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VOL. 129 | NO. 78 | Tuesday, April 22, 2014

Aitken Talks Next Steps for Collierville Schools

By Bill Dries

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Behind the Headlines

VIDEO: Aitken discusses Collierville Schools

Budgets for the six municipal school systems and Shelby County Schools are starting to come together.

Shelby County Schools board members could vote in a special meeting Tuesday, April 22, on their budget proposal to the Shelby County Commission.

Meanwhile, teacher contracts are the next stop on the calendar to the August opening of seven public school districts in Shelby County.


Collierville Schools superintendent John Aitken hopes to do that for his school system by May 1, as teachers and students prepare for the end of the school year.

Teachers and administrators in the eight schools that become Collierville’s school system in August have filled out forms giving Aitken a preliminary indication of whether they want to go with the new school system or stay with Shelby County Schools and be assigned to other schools with the demerger.

Aitken said 99 percent of the Collierville teachers have indicated they want to remain in the schools with the new school system.

“It’s been an interesting few years, hasn’t it?” Aitken said on the WKNO-TV program “Behind the Headlines” of the journey to the schools merger and then demerger.

The program, hosted by Eric Barnes, publisher of The Daily News, can be seen on The Daily News Video page, video.memphisdailynews.com.

When the changes began in late 2010, Aitken was superintendent of Shelby County Schools, which at the time included county schools outside Memphis and had more than 40,000 students. Since January, he has built from the ground up a system of eight schools in Collierville that will probably have 7,500 students.

Between those two experiences, he was head of the merging Shelby County Schools system as it took shape until just before classes started last August.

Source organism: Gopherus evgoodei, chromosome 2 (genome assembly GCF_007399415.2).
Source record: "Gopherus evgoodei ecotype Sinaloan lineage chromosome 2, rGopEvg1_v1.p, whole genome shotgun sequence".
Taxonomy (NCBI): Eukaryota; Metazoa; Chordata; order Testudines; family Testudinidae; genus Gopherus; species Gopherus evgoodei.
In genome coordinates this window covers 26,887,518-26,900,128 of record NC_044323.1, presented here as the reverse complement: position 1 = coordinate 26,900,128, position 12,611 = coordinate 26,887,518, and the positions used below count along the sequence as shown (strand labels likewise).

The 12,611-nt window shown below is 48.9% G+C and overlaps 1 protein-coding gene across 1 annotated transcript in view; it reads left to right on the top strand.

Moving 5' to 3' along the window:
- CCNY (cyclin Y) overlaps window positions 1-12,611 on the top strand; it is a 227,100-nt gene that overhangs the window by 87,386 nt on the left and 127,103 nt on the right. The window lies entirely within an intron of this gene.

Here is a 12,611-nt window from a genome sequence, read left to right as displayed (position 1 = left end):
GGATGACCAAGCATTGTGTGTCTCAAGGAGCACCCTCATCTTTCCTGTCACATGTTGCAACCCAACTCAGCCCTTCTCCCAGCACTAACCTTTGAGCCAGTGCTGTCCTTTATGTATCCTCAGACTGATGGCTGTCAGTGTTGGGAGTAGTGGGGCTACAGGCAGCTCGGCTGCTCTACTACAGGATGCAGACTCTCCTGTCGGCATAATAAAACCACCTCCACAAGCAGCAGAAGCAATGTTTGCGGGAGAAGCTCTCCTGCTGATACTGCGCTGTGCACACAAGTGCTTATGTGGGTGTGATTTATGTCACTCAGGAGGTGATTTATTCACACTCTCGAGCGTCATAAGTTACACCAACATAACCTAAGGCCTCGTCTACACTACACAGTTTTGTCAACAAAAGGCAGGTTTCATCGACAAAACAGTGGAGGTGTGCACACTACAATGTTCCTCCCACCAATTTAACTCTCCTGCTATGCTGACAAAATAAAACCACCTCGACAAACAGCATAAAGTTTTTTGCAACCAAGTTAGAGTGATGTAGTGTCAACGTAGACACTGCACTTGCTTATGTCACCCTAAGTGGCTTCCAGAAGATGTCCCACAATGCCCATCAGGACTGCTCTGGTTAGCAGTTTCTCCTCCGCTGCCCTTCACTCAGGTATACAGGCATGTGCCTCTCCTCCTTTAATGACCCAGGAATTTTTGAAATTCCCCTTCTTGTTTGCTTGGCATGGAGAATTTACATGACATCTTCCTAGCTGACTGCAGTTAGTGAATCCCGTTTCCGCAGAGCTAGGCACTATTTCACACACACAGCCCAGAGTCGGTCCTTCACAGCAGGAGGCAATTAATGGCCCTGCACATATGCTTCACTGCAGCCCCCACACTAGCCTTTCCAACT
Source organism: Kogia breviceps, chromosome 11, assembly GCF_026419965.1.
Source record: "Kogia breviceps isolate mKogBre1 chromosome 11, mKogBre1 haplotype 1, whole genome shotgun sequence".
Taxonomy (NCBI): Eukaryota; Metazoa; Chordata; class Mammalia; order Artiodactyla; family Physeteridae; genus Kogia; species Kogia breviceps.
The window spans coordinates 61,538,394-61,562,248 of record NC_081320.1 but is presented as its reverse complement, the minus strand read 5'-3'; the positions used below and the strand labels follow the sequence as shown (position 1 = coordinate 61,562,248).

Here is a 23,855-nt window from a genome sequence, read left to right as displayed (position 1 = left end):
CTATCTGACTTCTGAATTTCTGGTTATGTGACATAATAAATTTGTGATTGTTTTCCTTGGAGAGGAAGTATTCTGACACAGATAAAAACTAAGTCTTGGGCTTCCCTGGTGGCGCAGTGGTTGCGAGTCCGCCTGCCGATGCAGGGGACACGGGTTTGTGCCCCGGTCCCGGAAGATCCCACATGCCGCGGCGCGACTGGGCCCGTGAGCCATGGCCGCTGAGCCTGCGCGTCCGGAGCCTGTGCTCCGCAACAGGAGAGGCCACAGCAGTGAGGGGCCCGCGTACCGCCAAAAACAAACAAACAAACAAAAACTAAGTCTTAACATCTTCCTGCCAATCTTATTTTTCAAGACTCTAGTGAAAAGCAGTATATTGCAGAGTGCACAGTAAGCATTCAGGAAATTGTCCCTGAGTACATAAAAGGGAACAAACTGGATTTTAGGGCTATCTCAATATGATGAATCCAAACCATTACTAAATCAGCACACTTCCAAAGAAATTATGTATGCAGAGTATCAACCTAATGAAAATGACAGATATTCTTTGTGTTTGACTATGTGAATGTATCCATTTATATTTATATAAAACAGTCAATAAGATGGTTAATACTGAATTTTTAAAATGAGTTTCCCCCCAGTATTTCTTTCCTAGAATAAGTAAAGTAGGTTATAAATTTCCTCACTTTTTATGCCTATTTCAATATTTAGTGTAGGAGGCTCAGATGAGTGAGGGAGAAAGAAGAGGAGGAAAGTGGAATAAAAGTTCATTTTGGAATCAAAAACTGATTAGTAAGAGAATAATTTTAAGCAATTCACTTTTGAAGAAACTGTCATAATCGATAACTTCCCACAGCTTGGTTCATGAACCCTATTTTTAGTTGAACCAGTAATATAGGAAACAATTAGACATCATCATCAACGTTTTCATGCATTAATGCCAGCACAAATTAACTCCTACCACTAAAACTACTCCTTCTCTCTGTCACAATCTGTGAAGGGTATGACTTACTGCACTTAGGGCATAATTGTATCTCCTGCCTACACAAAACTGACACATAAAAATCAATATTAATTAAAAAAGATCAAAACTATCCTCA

“What I’ve learned in a short time here is that when you are a superintendent of a large school district, as I was, you’ve got people who can do some of the little things who can bring them to you for approval and review,” Aitken said. “And now many of those decisions are done by a smaller group including me.”

He and the five other suburban schools superintendents meet weekly to talk about shared services for transportation and food, as well as payroll and students records.

They also talk about broader issues on the horizon beyond the start of the new academic year, such as paying teachers based on performance and how to judge that performance.

“I struggle with that. … I’m a big proponent of furthering your education,” he said. “There is research that shows that a master’s in education with administration and supervision does not necessarily make you a more effective math teacher. … Another side is any education is good education and can make you a better leader.”

Aitken said the education strategy of early intervention with students who fall behind – instead of waiting until the middle or end of the school year, when decisions are made about retention or promotion – won’t change.

“We were at the forefront of that. … Response through intervention is state-driven,” he added. “I think that’s the basis of what we do educationally everywhere now.”

But there are still discussions to come among the suburban school boards about the Tennessee Legislature’s approval of a bill last week that delays for a year new testing linked to Common Core state standards while continuing with the standards.

“I think you have to just weigh the fact and the fiction on Common Core. I get more pushback and will probably receive more on the testing piece of that and the frequency of testing and the volume of testing and all the impact that it has more so than standards,” Aitken said before the Legislature sent the amended bill to Tennessee Gov. Bill Haslam last week. “Common Core and the standards I have no issue with. We put a lot of money into the training. Our teachers, our administrators have been trained. It’s all of the high-stakes testing that accompanies that and the things that are happening along with it that I think the Legislature is struggling with.”

PROPERTY SALES 97 418 8,253
MORTGAGES 112 508 9,293
BUILDING PERMITS 194 1,059 18,126
BANKRUPTCIES 46 208 5,367